Recently diagnosed with ET (CALR+)

Hi,

I'm new on here. I just turned 40 and have been diagnosed with ET (CALR+) It's very scary. What does the CALR mutation produce in the body? I found out from a regular checkup. My platelets are stable around 1500. I have changed my diet to consist mostly of food that prevent platelet formation. I also started a workout program to workout 30 minutes a day. What tests should my hematologist perform to figure out which risk group I am in? I don't have any other health problems, like high blood pressure, high cholesterol... Also, I was wondering if there were any Hematologists that specialize in treating ET(CALR+) My hematologist just wants to put me on hydrea but I am very reluctant at my current age. I have 3 small girls and can't have the fatigue with all we do. If anyone has any natural options that can help, it would be appreciated.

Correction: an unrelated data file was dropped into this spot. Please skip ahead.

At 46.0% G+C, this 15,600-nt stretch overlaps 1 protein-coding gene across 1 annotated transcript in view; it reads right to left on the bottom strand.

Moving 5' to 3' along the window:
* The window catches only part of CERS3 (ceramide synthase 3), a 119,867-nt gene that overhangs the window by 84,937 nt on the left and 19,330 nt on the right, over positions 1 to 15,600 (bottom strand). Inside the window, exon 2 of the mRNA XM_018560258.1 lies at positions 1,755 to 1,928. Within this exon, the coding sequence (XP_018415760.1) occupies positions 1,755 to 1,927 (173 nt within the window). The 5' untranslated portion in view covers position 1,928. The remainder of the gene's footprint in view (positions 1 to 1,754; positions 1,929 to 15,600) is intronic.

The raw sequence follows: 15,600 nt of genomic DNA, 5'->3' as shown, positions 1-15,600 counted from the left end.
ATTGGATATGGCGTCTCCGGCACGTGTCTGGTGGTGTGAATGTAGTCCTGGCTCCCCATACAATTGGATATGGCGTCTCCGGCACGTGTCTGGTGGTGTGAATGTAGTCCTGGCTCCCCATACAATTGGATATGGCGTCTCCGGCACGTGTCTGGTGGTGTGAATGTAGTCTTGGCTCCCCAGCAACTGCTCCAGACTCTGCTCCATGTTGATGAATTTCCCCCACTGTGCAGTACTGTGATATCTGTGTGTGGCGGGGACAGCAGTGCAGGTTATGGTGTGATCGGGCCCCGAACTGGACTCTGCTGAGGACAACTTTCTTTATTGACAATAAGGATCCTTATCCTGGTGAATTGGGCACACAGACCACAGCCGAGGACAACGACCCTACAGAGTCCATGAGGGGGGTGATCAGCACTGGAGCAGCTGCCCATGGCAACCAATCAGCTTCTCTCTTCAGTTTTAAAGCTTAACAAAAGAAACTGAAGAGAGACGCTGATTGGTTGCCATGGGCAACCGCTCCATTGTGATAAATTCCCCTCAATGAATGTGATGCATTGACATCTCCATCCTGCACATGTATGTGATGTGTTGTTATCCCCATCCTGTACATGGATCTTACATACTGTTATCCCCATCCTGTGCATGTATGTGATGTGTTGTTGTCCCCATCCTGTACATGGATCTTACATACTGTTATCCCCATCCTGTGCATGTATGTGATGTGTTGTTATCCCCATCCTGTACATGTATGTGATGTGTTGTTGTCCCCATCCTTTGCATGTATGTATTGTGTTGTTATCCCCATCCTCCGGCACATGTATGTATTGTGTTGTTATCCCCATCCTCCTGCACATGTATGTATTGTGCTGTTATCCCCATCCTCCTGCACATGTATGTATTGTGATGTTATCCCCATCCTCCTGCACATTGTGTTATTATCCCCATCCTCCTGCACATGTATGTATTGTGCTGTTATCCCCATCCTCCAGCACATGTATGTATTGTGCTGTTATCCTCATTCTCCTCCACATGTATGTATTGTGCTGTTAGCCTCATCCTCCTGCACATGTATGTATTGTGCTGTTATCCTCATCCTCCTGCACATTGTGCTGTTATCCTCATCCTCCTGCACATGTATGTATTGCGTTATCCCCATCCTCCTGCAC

Thank you,

9 Replies

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  • Welcome on board - I have ET CALR+, diagnosed 14 years ago at age 47 and still going strong at 61..!

    There certainly are haematologists who specialise in MPN's and it could be good for you to see one of them for a second opinion. Where are you located..?

    CALR is a genetic mutation that causes ET. Nobody knows why it happens but about 90% of us have either that or the JAK2 mutation, never both.

    1500 seems to be the level at which most haematologists would recommend starting treatment in those under 60. I am on Pegasys rather than HU and find it very effective with no significant side effects. Do explore all the options before starting treatment. There is a lot of information about them all on the MPN Voice website.